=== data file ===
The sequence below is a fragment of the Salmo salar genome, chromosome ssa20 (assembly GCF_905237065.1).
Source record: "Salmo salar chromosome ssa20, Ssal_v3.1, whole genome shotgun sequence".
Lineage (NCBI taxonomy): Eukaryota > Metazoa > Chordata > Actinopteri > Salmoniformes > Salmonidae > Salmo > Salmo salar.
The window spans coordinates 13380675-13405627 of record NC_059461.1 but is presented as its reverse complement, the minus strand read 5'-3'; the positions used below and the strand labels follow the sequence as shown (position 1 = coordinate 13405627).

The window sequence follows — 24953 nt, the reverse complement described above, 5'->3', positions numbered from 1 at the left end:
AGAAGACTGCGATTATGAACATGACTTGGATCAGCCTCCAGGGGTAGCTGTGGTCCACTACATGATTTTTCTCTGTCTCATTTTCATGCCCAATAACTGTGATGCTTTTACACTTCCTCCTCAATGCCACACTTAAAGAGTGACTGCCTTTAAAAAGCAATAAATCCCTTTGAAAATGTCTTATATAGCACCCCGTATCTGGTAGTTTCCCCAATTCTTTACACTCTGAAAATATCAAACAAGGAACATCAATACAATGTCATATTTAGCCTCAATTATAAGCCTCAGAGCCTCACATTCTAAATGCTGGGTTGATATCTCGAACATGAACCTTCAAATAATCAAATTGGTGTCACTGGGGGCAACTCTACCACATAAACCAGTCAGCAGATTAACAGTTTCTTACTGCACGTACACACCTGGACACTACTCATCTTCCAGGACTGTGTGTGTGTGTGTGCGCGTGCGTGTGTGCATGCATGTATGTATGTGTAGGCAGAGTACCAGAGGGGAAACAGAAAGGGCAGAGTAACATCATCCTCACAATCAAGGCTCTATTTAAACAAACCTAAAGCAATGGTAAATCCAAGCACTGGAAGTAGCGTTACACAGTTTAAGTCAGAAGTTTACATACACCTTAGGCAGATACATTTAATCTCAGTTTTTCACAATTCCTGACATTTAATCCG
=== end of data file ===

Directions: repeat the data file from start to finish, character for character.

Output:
The sequence below is a fragment of the Salmo salar genome, chromosome ssa20 (assembly GCF_905237065.1).
Source record: "Salmo salar chromosome ssa20, Ssal_v3.1, whole genome shotgun sequence".
Lineage (NCBI taxonomy): Eukaryota > Metazoa > Chordata > Actinopteri > Salmoniformes > Salmonidae > Salmo > Salmo salar.
The window spans coordinates 13380675-13405627 of record NC_059461.1 but is presented as its reverse complement, the minus strand read 5'-3'; the positions used below and the strand labels follow the sequence as shown (position 1 = coordinate 13405627).

The window sequence follows — 24953 nt, the reverse complement described above, 5'->3', positions numbered from 1 at the left end:
AGAAGACTGCGATTATGAACATGACTTGGATCAGCCTCCAGGGGTAGCTGTGGTCCACTACATGATTTTTCTCTGTCTCATTTTCATGCCCAATAACTGTGATGCTTTTACACTTCCTCCTCAATGCCACACTTAAAGAGTGACTGCCTTTAAAAAGCAATAAATCCCTTTGAAAATGTCTTATATAGCACCCCGTATCTGGTAGTTTCCCCAATTCTTTACACTCTGAAAATATCAAACAAGGAACATCAATACAATGTCATATTTAGCCTCAATTATAAGCCTCAGAGCCTCACATTCTAAATGCTGGGTTGATATCTCGAACATGAACCTTCAAATAATCAAATTGGTGTCACTGGGGGCAACTCTACCACATAAACCAGTCAGCAGATTAACAGTTTCTTACTGCACGTACACACCTGGACACTACTCATCTTCCAGGACTGTGTGTGTGTGTGTGCGCGTGCGTGTGTGCATGCATGTATGTATGTGTAGGCAGAGTACCAGAGGGGAAACAGAAAGGGCAGAGTAACATCATCCTCACAATCAAGGCTCTATTTAAACAAACCTAAAGCAATGGTAAATCCAAGCACTGGAAGTAGCGTTACACAGTTTAAGTCAGAAGTTTACATACACCTTAGGCAGATACATTTAATCTCAGTTTTTCACAATTCCTGACATTTAATCCG